Ultrasonics is the science of sound waves above the frequency normally considered audible for humans (above 18 Kilohertz). When vibrations at these high frequencies are introduced into liquids, areas of extremely high vacuum and extremely high pressure are generated alternately at any given point in the liquid as the sound waves pass. Under the influence of vacuum, the liquid is literally torn apart to create what is called a cavitation bubble. As positive pressure replaces the vacuum which formed the cavitation bubble, it collapses in implosion resulting in high pressure shock waves which do the work we ascribe to ultrasonics.
The result: Energetic disturbances generated by the implosions of countless cavitation bubbles. These perform the cleaning task by providing micro-agitation throughout the liquid volume.
The Solution Is The Solution
The most attention in aqueous cleaning over the past several years, say industry spokespersons, has been paid to the chemical and waste disposal areas. While the actual process of aqueous cleaning hasn’t changed dramatically, what goes into – and comes out of – the wash water is more important than ever.
With aqueous-based cleaning processes, choosing the “right” detergent and/or chemical for the application is very important. The same equipment may clean very differently when different detergents are used. Some cleaning products are formulated for specific types of applications like aluminum or cast iron, while others are “general-purpose” cleaners. The best advice here is to follow the equipment suppliers’ recommendations for chemical usage.
Several manufacturers recommend using a milder or less aggressive cleaner on aluminum because some products designed for cleaning ferrous metals can etch or discolor aluminum making it difficult to achieve a bright like-new finish. Yes, this usually means you’ll need to invest in separate processes for cast iron and aluminum cleaning, because manufacturers say no single product cleans everything equally well.
Using different cleaning solutions for aluminum and cast iron can complicate the cleaning process, so some rebuilders set up separate cleaning lines for each type of metal. Many rebuilders also use different cleaning techniques for different metals, using a spray washer for aluminum and an oven for cleaning cast iron blocks and heads. Others may use an oven to bake off grease and oil, and a spray washer, rather than a shot blaster to clean off the scale and ash left by the oven. Spray washers also seem to be a popular choice for final cleaning to removing oils and residue after parts have been machined.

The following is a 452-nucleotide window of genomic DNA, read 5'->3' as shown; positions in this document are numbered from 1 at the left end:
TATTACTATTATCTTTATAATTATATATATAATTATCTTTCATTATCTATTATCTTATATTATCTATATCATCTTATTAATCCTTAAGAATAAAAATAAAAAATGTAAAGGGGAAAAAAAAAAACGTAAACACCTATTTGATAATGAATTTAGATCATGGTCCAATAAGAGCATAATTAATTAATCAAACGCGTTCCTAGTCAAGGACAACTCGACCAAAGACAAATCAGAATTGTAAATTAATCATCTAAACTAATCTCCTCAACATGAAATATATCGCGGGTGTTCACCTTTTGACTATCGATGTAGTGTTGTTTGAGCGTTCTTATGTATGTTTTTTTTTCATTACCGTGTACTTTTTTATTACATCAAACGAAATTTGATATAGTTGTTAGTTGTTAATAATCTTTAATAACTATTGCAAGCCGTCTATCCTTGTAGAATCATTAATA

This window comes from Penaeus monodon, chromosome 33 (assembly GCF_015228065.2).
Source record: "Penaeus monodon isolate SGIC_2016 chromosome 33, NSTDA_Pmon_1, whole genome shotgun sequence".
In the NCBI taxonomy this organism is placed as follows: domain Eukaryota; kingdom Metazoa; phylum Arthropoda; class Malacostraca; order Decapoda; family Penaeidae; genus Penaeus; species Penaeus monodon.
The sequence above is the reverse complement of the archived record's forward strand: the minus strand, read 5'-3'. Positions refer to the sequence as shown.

Some aqueous-cleaning equipment manufacturers sell their own brand of detergent and/or chemicals while others do not. Most equipment suppliers do provide a list of recommended products for their washers. Spray washers that operate at lower pressures and rely more on the surfactant action of the detergent to clean parts will be more sensitive to the type of cleaner used and the concentration of cleaner in the solution than equipment which operates at higher pressures and relies more on the force of the water to loosen and remove dirt.
For water to clean effectively, it usually needs heat. The hotter the better – to a point. The recommended temperature range will vary according to the type of equipment and chemicals used, and may range from 105° up to 190° F. Many spray washers operate best in the 140° to 180° F range. If the water temperature is too hot, though, water loss due to evaporation may become a problem requiring more make-up water to maintain the cleaning solution. Some equipment suppliers recommend a slightly lower water temperature when cleaning aluminum while others do not.
Maintenance includes adding make-up water as needed to compensate for water which is lost during cleaning operations and to evaporation, adding detergent and other chemicals such as rust inhibitors to maintain the proper balance in the solution, replacing or cleaning filters and oil skimmers as needed to slow the buildup of contaminants, and periodically removing sludge and other solid matter that accumulates in the bottom of the cleaning equipment.
The key to successfully cleaning parts with most aqueous-based processes is keeping the water clean. Clean water is especially important in spray washers because dirty water can clog spray nozzles, reducing the overall cleaning effectiveness of the process. Spray washers and power washers depend mostly on the force of the water striking the surface to loosen and wash away dirt and grease, but many also rely on the detergent or other chemicals to complete the job.
The other key is to get rid of the dirty water in a safe manner. As the cleaning solution becomes dirty, it must eventually be treated or disposed of and replaced. That’s one of the drawbacks of any type of liquid cleaning process, be it water or solvent-based. Filters and skimmers can prolong the life of the solution, but cannot do so indefinitely unless other means are employed to treat and restore the solution.
Dirty water poses fewer environmental dangers than solvents, but it depends on the contaminants that are in the water. Heavy metals such as lead, cadmium and chromium are the main concerns. Heavy metal contamination can be minimized by removing bearings and plated parts prior to washing. But if the water contains significant amounts of these contaminants, it may have to be disposed of as hazardous waste. For this reason, waste water should always be tested to determine what’s in it and whether or not special handling is required.
New methods of wastewater processing have been developed that literally remove the waste product from the solution. The water is then typically clean enough to return to the cleaning equipment, recycled or disposed of in the sewer. The removed waste can often simply be landfilled, although depending on the chemicals remaining other methods of disposal may be more suitable.
For contact information about and direct links to suppliers of aqueous and ultrasonic cleaning equipment, utilize the Engine Builder Buyers Guide, available on this Web site.